MORGANTOWN — Mark Scott dropped his head in disappointment on West Virginia’s first punt of the season Saturday against Tennessee.
After working on certain alignments and protections for months, coaches are eager to see how his players perform. For the WVU special teams coach, it left a sour taste in his mouth.
On the last play of the first quarter, the Vols forced the Mountaineers’ first punt of the day. As soon as the ball was snapped and hurled toward punter Billy Kinney, the entire strong side of the protection unit broke down and allowed Tennessee’s Alontae Taylor to get his right hand up to block the kick.
No one laid a hand on Taylor as he burst through the line, but fortunately for WVU, the ball rolled to the Tennessee 22-yard line in what ended up being a 34-yard attempt.
“We had some guys up front that just completely broke down,” Scott said. “If you go back and watch it, there are four guys who come off that left side completely unblocked. We tell our guys to read demeanor to see what a guy might do. Obviously, the main thing everyone is worried about doing is going down and making a play, but you have to worry about protection first.”
On the play, cornerback Josh Norwood and safety Toyous Avery were the flanks along the line and when the ball was snapped, neither blocked or chipped a Tennessee player. Instead, both immediately took off down field to cover the return.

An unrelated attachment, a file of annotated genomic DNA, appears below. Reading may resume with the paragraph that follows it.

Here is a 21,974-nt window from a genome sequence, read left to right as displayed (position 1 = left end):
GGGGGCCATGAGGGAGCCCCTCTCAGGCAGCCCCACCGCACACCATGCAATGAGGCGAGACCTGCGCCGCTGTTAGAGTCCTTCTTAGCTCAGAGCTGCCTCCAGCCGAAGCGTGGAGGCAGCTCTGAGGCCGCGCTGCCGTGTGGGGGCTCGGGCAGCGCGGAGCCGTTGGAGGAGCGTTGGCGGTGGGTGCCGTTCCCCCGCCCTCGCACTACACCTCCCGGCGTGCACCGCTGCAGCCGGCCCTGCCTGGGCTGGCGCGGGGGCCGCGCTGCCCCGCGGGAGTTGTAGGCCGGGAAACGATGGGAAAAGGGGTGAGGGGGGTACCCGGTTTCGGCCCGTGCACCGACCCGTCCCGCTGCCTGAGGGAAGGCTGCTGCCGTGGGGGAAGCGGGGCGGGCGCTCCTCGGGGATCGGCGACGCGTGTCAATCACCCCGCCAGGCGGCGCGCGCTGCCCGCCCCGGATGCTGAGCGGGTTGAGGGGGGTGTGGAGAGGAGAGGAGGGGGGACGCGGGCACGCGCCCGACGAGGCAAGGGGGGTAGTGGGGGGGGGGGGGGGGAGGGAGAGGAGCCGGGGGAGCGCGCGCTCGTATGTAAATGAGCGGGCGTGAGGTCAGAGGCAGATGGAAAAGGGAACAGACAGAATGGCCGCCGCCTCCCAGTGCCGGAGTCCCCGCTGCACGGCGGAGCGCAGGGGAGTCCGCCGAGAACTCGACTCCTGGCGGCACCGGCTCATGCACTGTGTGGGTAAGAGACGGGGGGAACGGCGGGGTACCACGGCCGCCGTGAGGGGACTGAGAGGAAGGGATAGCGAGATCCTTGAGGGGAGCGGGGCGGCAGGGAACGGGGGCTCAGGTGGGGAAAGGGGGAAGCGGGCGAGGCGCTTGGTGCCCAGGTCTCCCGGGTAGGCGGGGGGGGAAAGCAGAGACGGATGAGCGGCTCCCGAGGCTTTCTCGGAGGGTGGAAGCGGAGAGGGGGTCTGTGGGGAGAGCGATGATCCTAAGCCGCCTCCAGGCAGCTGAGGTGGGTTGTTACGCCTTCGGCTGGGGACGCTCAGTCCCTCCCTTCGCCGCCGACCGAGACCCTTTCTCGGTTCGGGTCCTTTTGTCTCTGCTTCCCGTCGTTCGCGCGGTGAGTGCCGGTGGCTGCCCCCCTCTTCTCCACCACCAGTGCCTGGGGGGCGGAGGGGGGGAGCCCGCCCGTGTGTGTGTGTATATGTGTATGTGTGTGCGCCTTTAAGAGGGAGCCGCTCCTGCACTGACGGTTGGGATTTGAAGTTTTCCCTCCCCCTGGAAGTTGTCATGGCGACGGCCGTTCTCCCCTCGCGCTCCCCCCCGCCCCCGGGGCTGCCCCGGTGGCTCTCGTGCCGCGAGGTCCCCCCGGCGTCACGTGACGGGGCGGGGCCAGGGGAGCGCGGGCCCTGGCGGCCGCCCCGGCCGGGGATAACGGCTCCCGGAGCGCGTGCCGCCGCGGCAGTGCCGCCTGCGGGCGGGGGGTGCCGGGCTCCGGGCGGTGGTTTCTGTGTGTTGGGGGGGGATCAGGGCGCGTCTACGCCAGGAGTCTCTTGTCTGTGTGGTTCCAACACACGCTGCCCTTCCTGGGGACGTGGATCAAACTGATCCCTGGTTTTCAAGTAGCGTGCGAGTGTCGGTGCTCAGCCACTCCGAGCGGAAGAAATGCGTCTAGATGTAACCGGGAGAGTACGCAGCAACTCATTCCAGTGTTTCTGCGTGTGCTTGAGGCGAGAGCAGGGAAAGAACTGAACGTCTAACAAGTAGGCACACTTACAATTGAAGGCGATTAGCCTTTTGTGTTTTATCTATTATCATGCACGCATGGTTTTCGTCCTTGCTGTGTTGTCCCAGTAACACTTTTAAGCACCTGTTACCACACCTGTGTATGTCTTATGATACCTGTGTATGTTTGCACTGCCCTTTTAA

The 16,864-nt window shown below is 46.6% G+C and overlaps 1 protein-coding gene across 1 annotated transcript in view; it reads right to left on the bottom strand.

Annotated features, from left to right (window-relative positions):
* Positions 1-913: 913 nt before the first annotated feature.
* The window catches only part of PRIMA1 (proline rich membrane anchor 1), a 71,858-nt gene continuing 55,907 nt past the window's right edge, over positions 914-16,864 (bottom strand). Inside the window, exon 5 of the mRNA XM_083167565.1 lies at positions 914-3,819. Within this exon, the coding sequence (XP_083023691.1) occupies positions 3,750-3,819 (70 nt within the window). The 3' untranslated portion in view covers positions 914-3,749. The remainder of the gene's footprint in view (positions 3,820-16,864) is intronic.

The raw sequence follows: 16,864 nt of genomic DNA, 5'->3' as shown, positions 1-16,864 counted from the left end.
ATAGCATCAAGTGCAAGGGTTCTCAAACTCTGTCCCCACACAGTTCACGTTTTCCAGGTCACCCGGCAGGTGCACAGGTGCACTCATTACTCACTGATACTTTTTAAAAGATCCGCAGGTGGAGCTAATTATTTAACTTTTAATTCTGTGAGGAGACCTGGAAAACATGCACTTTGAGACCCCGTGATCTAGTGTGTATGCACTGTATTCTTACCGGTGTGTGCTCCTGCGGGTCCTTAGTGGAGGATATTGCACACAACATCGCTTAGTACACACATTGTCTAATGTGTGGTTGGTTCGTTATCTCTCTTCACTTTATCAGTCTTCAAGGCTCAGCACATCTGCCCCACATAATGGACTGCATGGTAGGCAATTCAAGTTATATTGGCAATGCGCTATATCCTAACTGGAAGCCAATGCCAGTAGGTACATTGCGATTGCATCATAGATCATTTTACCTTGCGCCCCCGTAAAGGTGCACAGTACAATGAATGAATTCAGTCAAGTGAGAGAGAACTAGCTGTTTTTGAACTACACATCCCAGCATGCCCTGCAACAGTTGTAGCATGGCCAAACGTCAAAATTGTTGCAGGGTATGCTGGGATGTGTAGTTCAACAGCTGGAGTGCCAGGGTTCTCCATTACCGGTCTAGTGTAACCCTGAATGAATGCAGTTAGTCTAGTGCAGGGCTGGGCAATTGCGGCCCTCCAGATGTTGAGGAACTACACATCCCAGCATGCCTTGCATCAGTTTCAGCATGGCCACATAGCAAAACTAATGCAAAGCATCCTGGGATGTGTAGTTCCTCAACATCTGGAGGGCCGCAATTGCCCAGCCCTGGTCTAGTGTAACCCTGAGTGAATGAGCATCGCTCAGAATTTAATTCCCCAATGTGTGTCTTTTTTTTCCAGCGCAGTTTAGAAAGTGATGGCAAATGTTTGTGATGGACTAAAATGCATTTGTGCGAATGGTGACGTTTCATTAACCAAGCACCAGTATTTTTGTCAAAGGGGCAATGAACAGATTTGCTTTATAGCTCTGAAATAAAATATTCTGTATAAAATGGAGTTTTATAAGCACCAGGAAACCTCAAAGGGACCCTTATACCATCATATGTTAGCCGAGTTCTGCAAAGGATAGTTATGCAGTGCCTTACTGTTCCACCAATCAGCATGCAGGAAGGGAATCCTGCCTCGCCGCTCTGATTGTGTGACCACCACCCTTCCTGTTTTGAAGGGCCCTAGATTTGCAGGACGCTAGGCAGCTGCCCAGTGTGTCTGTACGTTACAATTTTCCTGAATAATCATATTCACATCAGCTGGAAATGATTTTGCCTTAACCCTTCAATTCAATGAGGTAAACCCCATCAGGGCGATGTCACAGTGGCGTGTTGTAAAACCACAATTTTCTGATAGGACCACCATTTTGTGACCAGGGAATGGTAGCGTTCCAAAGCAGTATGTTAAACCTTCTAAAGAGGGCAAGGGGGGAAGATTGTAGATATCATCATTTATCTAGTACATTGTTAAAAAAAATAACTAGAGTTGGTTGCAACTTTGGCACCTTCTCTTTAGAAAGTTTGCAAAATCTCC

While the end result wasn’t as damaging as it could have been, the Vols had enough momentum to rattle off a 17-play, 8:47 drive to start the second quarter.
“Coach (Dan) Gerberry and coach (Dana) Holgorsen have all done a good job with saying, ‘Protect, protect, protect,’ and on the first punt of the year, that’s not exactly what you want to see,” Scott said. “Luckily, it wasn’t something that ended up costing us the game.
“Then again, they block a punt, get a little juiced up and their offense goes on a 17-play drive. It affects the entire team when something like that happens.”
Scott said it was directly addressed and was immediately cleaned up. On WVU’s only other punt attempt on its next possession, safeties Deamante Lindsay and Osman Kamara took the places of Avery and Norwood.
Lindsay and Kamara made sure to put their hands on Tennessee’s edge rushers before pushing downfield to cover the kick. Lindsay also made the tackle on the play after Kinney’s 53-yard attempt.
“I don’t foresee that being an issue moving forward,” Scott said. “If we do our job up front and our shields stay big and square and protect inside out, we’ll have time to protect from those outside rushers. It’s all about laying a hand on those guys from the point of attack. If we do, then you’ll see what happened Saturday.”
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